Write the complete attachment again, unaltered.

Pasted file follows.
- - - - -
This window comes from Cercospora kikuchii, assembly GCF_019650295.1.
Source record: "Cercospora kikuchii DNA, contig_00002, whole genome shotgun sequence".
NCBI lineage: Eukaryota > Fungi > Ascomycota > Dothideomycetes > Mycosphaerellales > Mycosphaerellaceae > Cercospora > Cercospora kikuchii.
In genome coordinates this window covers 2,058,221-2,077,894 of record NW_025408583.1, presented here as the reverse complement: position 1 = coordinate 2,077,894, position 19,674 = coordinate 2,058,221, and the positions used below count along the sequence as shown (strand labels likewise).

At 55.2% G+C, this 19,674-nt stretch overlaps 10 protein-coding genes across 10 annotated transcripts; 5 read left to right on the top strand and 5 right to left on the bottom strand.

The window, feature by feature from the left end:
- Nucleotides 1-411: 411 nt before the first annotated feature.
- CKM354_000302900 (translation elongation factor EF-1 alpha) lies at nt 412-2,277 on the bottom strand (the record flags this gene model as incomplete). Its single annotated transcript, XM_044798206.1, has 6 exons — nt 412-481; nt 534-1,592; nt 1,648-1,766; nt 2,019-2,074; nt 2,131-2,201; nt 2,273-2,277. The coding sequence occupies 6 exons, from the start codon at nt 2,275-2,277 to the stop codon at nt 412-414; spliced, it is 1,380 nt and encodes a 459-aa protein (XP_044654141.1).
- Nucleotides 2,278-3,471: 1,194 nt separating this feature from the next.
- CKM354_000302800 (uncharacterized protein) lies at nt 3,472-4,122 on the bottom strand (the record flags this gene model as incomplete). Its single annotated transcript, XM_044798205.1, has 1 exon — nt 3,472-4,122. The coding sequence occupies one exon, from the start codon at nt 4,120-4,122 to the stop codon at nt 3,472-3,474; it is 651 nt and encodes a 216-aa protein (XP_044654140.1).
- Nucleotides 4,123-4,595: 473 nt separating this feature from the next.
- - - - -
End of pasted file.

This window comes from Cercospora kikuchii, assembly GCF_019650295.1.
Source record: "Cercospora kikuchii DNA, contig_00002, whole genome shotgun sequence".
NCBI lineage: Eukaryota > Fungi > Ascomycota > Dothideomycetes > Mycosphaerellales > Mycosphaerellaceae > Cercospora > Cercospora kikuchii.
In genome coordinates this window covers 2,058,221-2,077,894 of record NW_025408583.1, presented here as the reverse complement: position 1 = coordinate 2,077,894, position 19,674 = coordinate 2,058,221, and the positions used below count along the sequence as shown (strand labels likewise).

At 55.2% G+C, this 19,674-nt stretch overlaps 10 protein-coding genes across 10 annotated transcripts; 5 read left to right on the top strand and 5 right to left on the bottom strand.

The window, feature by feature from the left end:
- Nucleotides 1-411: 411 nt before the first annotated feature.
- CKM354_000302900 (translation elongation factor EF-1 alpha) lies at nt 412-2,277 on the bottom strand (the record flags this gene model as incomplete). Its single annotated transcript, XM_044798206.1, has 6 exons — nt 412-481; nt 534-1,592; nt 1,648-1,766; nt 2,019-2,074; nt 2,131-2,201; nt 2,273-2,277. The coding sequence occupies 6 exons, from the start codon at nt 2,275-2,277 to the stop codon at nt 412-414; spliced, it is 1,380 nt and encodes a 459-aa protein (XP_044654141.1).
- Nucleotides 2,278-3,471: 1,194 nt separating this feature from the next.
- CKM354_000302800 (uncharacterized protein) lies at nt 3,472-4,122 on the bottom strand (the record flags this gene model as incomplete). Its single annotated transcript, XM_044798205.1, has 1 exon — nt 3,472-4,122. The coding sequence occupies one exon, from the start codon at nt 4,120-4,122 to the stop codon at nt 3,472-3,474; it is 651 nt and encodes a 216-aa protein (XP_044654140.1).
- Nucleotides 4,123-4,595: 473 nt separating this feature from the next.